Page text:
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Hank brings us the strange story of in vitro meat - muscle tissue grown in laboratories with the hope that someday we will eat it.

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Hank Green: I love a good veggie corn dog or a garden burger, it's nice to eat something tasty that didn't have a mom, but I also like meat.  'Cause of how delicious it is.  So, how do I live with myself?  Well, for now, I don't, but we're getting closer than ever to having a fascinating alternative for those of us who don't want to eat the flesh of a once-living animal, but do want to eat the flesh of a once-living animal.  Can I interest you in some real meat that was created in a laboratory?

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In-vitro meat is what I hear it called most often, but that is a horrible name, no one is ever going to buy that.  Some alternatives include 'cultured meat', 'test-tube meat', 'hydroponic meat', and my personal least favorite, 'schmeat'.   And it's for real!  In-vitro meat has already been produced in various small quantities in several labs, including one in the Netherlands that's grown a piece of cow in pig muscle about three centimeters long and one centimeter wide.  As to the science of this, which is why we're here in the first place, how do you grow meat?

Basically, you do it the same way animals do it, you start with stem cells and then you feed them.  Some labs are starting out with embryonic stem cells, others extract specialized stem cells found in animals' muscle tissue called satellite cells', either way, those cells are then cultured in a petri dish full of amino acids and lipids and other nutrients to start the growth process.  The cells are then attached to a scaffold of collagen gel that allows them to organize themselves into muscle fibers and then eventually into muscle tissue.  Mhmm.  But like any muscle, this one needs to be exercised or else it will atrophy and be not tasty at all, so scientists apply electrical impulses to the tissue to stimulate it, giving it the workout it needs.  Do this enough times and in theory, you'll eventually get a ham or something.  

And there are lots of ethical and environmental arguments for making meat in a lab, often I'll hear people say that in vitro meat sounds gross and unnatural, but there really isn't much that's more gross and unnatural than the way that we currently produce meat.  And that's not even to mention the amount of land and energy and water that's needed to raise food animals is astronomical and growing every year.  Oxford University researchers have predicted that cultured meat can be produced with 96% fewer greenhouse gas emissions, 99% less land use, and 96% less water than conventional meat.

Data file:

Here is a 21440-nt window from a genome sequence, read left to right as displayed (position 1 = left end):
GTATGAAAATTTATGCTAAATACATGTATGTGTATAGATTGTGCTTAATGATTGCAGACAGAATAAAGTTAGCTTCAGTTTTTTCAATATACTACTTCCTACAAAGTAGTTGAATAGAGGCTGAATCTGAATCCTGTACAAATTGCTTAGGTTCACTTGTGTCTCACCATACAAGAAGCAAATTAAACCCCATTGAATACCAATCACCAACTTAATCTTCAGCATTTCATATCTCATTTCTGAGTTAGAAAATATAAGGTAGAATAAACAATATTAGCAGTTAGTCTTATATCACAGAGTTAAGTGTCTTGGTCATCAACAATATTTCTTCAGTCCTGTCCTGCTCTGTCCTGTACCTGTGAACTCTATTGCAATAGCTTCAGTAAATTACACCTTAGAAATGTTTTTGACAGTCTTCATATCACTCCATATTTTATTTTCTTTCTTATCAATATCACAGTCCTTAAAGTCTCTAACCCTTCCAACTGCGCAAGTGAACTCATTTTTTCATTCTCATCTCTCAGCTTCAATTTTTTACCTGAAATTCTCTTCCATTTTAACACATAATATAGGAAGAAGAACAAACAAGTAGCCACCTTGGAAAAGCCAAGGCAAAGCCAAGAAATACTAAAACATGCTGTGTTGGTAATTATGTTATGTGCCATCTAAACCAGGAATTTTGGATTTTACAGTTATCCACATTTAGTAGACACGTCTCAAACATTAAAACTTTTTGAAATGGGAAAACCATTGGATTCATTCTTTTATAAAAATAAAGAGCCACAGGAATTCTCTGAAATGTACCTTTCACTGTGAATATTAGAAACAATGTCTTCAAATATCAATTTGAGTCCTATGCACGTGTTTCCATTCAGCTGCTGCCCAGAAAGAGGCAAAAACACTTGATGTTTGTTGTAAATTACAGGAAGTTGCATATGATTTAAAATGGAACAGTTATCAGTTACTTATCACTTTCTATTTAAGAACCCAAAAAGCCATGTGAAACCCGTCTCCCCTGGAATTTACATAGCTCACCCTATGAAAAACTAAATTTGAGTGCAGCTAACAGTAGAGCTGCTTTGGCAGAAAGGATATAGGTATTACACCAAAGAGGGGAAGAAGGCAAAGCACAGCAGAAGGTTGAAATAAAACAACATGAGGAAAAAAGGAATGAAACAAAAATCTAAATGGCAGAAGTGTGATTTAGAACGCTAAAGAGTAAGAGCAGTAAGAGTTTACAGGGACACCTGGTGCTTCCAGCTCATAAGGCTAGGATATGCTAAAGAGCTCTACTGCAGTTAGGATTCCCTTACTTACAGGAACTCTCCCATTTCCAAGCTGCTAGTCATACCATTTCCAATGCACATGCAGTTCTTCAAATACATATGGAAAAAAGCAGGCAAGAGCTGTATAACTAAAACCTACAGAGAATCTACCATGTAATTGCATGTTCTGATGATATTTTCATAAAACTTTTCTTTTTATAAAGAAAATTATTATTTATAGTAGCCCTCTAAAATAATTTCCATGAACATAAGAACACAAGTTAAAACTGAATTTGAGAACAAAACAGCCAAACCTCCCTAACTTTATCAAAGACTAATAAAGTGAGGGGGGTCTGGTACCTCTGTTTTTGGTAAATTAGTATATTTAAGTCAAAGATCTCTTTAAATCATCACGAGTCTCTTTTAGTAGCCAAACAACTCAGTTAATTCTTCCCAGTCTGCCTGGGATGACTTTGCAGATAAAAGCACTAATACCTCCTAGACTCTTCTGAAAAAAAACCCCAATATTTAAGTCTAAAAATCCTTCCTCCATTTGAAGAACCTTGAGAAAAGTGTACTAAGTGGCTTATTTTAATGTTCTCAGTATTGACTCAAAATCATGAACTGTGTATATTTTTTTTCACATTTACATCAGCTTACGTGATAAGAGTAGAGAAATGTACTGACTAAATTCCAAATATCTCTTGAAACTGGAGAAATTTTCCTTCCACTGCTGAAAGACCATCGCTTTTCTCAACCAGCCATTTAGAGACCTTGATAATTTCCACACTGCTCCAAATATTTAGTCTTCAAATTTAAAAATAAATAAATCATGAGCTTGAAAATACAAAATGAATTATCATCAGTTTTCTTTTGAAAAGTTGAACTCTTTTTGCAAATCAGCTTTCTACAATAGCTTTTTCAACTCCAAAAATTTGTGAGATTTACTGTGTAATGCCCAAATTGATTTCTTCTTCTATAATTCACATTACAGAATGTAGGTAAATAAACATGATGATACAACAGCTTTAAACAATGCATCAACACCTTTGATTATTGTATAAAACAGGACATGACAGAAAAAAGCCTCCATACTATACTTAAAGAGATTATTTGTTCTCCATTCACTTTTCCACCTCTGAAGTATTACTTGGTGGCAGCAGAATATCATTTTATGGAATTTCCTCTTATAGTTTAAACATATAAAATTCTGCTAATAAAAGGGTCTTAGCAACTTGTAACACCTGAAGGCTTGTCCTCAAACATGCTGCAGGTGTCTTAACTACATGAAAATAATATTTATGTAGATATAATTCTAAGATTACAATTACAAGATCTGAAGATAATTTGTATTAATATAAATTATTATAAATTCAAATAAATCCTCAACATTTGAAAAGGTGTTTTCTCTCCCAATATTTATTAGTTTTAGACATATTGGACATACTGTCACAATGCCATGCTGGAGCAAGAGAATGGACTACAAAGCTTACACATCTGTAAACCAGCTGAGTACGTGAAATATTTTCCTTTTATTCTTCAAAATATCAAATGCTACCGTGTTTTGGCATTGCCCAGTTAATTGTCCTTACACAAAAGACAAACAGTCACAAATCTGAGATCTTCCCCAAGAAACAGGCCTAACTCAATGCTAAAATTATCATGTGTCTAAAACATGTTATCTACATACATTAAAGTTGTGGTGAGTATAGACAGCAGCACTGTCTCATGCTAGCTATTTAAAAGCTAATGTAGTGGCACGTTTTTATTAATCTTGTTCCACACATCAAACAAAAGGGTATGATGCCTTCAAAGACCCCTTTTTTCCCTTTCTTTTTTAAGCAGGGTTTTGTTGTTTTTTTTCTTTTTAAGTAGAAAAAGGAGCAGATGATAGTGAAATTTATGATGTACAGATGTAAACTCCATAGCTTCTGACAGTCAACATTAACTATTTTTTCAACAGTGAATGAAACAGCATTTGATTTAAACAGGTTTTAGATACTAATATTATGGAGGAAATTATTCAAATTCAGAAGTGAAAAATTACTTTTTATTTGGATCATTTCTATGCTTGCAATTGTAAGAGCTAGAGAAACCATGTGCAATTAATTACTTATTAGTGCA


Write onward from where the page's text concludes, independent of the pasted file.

But still, yes, there are many hurdles keeping in vitro meat from the mainstream, most importantly, the cost.  That little morsel of cow meat grown in the Netherlands?  Making a complete hamburger would require 30,000 more strips of that tissue, each of which takes six weeks to produce, by the time you're ready to fire up the grill, scientists estimate you're looking at a $250,000 burger.  As an incentive to make lab meat more cost-effective, People for the Ethical Treatment of Animals has offered a $1 million dollar reward to the first scientist to create in vitro chicken that's cheap enough to bring to market.  

So even though in vitro meat probably won't be part of our daily diets anytime soon, it's still an idea whose time has come.  In fact, eighty years ago, Winston Churchill actually predicted that we'd all be eating Kentucky Fried Lab Chicken someday.  "Within 50 years, we shall escape the absurdity of growing a whole chicken in order to eat the breast or wing by growing these parts separately under a suitable medium."  Well said, Winston, you may have been quite a few decades off, but still, a pretty good prediction.  So, when lab meat does show up in the grocery stores, what do you think we're gonna call it, 'cause somehow I don't think 'schmeat' is gonna fly off the shelves.  If you have a better name, let us know below in the comments.

Thanks for watching this episode of SciShow, I hope that it doesn't totally gross you out, the idea of eating meat that's made in a lab, 'cause kinda eating meat that's made on an animal is kinda gross, so remember that.  Please join the intelligent and nuanced debate going on in the comments--no flame wars!  And if you want to keep getting smarter with us, go to YouTube.com/SciShow and subscribe.

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